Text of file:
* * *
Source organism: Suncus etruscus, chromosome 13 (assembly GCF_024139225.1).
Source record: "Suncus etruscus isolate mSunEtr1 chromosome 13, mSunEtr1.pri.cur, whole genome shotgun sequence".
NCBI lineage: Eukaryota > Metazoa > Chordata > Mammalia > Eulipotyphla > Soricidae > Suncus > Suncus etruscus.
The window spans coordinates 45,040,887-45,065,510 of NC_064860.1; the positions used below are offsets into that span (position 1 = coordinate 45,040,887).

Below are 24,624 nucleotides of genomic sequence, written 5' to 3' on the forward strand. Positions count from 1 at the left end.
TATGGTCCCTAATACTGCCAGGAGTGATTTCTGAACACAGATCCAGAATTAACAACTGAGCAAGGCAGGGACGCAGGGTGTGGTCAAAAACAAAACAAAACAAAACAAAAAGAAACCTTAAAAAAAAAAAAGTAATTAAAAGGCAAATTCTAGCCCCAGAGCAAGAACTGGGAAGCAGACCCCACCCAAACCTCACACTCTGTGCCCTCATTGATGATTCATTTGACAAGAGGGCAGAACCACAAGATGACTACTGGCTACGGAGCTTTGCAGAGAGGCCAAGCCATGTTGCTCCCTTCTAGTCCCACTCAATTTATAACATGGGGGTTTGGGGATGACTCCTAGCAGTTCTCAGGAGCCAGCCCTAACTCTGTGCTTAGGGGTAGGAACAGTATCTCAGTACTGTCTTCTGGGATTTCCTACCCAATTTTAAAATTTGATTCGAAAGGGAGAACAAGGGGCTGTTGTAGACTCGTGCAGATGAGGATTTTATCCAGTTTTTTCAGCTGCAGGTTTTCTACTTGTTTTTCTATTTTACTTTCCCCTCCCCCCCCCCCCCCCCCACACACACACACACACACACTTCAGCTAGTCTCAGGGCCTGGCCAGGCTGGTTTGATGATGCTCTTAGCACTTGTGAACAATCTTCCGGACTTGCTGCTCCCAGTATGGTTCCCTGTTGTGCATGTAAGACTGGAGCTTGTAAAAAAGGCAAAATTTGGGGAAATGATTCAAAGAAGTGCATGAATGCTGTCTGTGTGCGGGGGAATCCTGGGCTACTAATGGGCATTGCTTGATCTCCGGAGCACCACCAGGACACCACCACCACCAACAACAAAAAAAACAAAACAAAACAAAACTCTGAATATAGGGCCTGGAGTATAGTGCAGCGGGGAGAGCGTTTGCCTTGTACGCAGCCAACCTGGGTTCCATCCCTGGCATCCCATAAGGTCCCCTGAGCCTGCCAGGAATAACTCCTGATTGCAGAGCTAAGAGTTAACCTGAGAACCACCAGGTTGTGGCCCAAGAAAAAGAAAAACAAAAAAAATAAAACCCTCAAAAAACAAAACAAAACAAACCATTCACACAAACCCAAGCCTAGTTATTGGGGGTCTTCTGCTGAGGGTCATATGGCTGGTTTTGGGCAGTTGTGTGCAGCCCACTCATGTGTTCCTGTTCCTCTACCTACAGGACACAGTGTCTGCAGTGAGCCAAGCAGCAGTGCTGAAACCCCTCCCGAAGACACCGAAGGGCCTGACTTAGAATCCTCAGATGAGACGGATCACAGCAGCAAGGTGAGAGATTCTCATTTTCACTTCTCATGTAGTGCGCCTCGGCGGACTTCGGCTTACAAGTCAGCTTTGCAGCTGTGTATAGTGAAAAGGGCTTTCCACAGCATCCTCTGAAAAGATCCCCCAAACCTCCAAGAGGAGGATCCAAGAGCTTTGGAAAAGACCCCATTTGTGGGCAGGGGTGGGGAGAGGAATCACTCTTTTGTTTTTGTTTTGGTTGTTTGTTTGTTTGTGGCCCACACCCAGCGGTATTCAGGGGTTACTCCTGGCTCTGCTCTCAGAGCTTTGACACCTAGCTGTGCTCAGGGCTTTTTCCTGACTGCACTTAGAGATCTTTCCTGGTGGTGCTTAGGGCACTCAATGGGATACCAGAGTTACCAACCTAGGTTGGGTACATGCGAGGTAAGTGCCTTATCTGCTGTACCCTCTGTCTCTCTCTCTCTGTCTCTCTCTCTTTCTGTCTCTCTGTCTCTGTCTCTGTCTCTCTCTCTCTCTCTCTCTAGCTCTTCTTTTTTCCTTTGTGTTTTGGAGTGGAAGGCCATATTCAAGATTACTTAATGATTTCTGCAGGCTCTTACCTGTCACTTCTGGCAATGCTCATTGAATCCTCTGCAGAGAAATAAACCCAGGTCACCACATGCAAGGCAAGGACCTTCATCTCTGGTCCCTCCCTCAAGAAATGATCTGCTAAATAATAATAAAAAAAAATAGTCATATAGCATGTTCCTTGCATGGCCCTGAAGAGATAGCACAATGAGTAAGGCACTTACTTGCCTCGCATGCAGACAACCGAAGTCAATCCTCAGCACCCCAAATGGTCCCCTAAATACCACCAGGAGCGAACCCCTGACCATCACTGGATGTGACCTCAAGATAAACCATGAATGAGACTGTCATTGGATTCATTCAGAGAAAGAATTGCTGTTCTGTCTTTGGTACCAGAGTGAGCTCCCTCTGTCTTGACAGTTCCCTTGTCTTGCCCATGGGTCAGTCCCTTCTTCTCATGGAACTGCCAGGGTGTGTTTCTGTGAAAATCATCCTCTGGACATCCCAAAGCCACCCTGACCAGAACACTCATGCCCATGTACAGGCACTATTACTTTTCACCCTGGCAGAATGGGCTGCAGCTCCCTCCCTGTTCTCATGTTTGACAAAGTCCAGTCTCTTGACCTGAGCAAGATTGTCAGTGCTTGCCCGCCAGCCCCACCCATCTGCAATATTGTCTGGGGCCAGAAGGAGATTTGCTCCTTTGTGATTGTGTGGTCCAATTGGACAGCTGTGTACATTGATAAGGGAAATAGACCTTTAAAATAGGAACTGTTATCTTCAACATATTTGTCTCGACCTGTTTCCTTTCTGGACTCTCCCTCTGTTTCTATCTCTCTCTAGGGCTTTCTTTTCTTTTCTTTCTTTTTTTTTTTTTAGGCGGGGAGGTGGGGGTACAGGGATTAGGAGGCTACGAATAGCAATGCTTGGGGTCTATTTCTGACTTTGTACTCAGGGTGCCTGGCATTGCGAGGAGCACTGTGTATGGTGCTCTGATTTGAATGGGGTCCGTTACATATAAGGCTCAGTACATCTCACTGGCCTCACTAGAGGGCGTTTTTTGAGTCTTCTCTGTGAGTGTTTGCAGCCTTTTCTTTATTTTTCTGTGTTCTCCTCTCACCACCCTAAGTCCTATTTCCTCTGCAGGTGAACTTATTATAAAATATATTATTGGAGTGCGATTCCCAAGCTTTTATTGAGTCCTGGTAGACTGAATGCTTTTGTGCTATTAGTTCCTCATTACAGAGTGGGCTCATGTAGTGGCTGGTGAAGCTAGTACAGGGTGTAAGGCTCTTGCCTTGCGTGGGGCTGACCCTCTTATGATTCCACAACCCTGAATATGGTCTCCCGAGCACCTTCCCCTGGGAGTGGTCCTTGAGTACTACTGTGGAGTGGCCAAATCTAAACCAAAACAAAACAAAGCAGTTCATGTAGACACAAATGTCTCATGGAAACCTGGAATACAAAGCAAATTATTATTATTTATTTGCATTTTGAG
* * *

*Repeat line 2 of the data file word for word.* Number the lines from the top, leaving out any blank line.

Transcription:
Source record: "Suncus etruscus isolate mSunEtr1 chromosome 13, mSunEtr1.pri.cur, whole genome shotgun sequence".